– Today you are the holder of a bachelor’s degree (Bachelor of Science). Do you plan to continue education, for example, to get an MA?

“Yes, but not now.” After graduation, I think I need to gain work experience, to understand what sphere I want to move to, because now I still do not fully understand this. When I already know exactly where my path lies, I will choose a university and related subjects.


Startup Experience

– You are already working on your own startup. Tell us more.

– Unfortunately, I can tell you very little about the startup just yet. My friend and I took part in a competition from LSE called LSE Generate, where you can present your business idea and get a work visa for two years in the UK and funding to implement this idea. In 2019, more than 100 people took part in the LSE Generate. There are several stages in the competition: first you describe a business model, then you make a presentation, and the last stage is an interview, after which the fate of the visas being drawn is decided (there were 20 of them in that year, if I’m not mistaken). For example, we recently received approval for a work visa. The next step is a presentation to potential investors, that is, a fight for real money.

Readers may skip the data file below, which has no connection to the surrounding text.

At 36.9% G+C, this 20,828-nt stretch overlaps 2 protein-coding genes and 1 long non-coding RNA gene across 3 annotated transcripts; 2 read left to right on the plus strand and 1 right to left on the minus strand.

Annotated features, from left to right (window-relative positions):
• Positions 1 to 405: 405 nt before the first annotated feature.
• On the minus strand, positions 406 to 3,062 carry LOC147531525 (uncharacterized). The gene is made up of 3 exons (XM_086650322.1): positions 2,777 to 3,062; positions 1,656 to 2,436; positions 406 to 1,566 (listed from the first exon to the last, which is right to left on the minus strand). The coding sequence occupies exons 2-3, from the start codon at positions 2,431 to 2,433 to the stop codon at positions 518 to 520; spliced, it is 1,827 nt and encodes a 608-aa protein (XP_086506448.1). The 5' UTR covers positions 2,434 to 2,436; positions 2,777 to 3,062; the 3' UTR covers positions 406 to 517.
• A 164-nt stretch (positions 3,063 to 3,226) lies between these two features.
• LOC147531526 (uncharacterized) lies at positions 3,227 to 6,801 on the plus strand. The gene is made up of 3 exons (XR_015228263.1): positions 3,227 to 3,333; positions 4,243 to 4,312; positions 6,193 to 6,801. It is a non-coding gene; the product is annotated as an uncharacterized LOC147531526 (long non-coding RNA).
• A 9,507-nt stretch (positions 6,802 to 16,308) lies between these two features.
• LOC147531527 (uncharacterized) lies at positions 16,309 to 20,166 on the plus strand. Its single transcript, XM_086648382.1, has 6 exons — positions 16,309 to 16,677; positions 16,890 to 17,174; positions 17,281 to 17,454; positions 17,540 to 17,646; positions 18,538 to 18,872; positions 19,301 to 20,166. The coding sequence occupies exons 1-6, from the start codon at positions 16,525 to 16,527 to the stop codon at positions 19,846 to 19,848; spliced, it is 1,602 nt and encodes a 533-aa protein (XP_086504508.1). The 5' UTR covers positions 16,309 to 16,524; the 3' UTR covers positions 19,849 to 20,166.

– Is everything really so strict? Is it a condition of the competition – not to talk about your project or have you decided not to get ahead of time?
– The fact is that our startup is still at the idea stage. We still do not have any, even minimal investments, no team, therefore, until we get at least some investments, we would not want to talk about it.

– At least in general terms.

– This will be a social rather than commercial application related to health.

– Do you want to build your business or still work for an existing company?

– At the initial stage, it seems logical to me to try myself inside an already operating company in order to gain experience. Therefore, I am going to move to Moscow for some time, where I will be doing an internship in the strategy department of the large French company Publicis, which is engaged in communications, marketing, advertising and PR. I will be engaged in developing strategies, for example, analyzing the target audience for a new product of a client that they are going to bring to the market, forming a strategy on how to best present and sell this product, how to make it recognizable, etc.